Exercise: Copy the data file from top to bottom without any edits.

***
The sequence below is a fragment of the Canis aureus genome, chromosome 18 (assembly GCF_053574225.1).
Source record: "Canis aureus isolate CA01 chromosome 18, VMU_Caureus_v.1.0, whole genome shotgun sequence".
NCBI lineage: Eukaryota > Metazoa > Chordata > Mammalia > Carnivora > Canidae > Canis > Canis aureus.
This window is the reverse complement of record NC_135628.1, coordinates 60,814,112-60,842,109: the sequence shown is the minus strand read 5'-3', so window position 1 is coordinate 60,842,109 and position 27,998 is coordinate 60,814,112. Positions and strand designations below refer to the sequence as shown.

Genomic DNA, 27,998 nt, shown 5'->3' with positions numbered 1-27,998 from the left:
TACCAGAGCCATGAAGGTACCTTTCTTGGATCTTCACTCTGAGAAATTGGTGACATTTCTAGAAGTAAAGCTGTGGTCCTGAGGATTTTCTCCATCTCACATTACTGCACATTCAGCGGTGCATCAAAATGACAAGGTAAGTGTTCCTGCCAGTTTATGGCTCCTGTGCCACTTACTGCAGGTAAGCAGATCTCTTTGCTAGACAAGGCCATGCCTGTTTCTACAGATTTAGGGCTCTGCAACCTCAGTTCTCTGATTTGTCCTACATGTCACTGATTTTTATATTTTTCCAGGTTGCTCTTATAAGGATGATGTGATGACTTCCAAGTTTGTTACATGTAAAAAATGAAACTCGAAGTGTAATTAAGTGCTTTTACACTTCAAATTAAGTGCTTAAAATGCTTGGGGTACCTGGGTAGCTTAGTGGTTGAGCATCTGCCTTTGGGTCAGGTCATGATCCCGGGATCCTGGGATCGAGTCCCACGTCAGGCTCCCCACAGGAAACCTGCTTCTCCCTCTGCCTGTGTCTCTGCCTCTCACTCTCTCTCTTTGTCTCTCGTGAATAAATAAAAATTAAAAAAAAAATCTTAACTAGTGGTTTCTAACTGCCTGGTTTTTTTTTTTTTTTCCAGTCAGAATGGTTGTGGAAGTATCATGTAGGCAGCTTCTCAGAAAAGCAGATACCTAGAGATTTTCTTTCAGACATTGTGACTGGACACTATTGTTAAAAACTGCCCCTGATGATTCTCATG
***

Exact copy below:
The sequence below is a fragment of the Canis aureus genome, chromosome 18 (assembly GCF_053574225.1).
Source record: "Canis aureus isolate CA01 chromosome 18, VMU_Caureus_v.1.0, whole genome shotgun sequence".
NCBI lineage: Eukaryota > Metazoa > Chordata > Mammalia > Carnivora > Canidae > Canis > Canis aureus.
This window is the reverse complement of record NC_135628.1, coordinates 60,814,112-60,842,109: the sequence shown is the minus strand read 5'-3', so window position 1 is coordinate 60,842,109 and position 27,998 is coordinate 60,814,112. Positions and strand designations below refer to the sequence as shown.

Genomic DNA, 27,998 nt, shown 5'->3' with positions numbered 1-27,998 from the left:
TACCAGAGCCATGAAGGTACCTTTCTTGGATCTTCACTCTGAGAAATTGGTGACATTTCTAGAAGTAAAGCTGTGGTCCTGAGGATTTTCTCCATCTCACATTACTGCACATTCAGCGGTGCATCAAAATGACAAGGTAAGTGTTCCTGCCAGTTTATGGCTCCTGTGCCACTTACTGCAGGTAAGCAGATCTCTTTGCTAGACAAGGCCATGCCTGTTTCTACAGATTTAGGGCTCTGCAACCTCAGTTCTCTGATTTGTCCTACATGTCACTGATTTTTATATTTTTCCAGGTTGCTCTTATAAGGATGATGTGATGACTTCCAAGTTTGTTACATGTAAAAAATGAAACTCGAAGTGTAATTAAGTGCTTTTACACTTCAAATTAAGTGCTTAAAATGCTTGGGGTACCTGGGTAGCTTAGTGGTTGAGCATCTGCCTTTGGGTCAGGTCATGATCCCGGGATCCTGGGATCGAGTCCCACGTCAGGCTCCCCACAGGAAACCTGCTTCTCCCTCTGCCTGTGTCTCTGCCTCTCACTCTCTCTCTTTGTCTCTCGTGAATAAATAAAAATTAAAAAAAAAATCTTAACTAGTGGTTTCTAACTGCCTGGTTTTTTTTTTTTTTTCCAGTCAGAATGGTTGTGGAAGTATCATGTAGGCAGCTTCTCAGAAAAGCAGATACCTAGAGATTTTCTTTCAGACATTGTGACTGGACACTATTGTTAAAAACTGCCCCTGATGATTCTCATG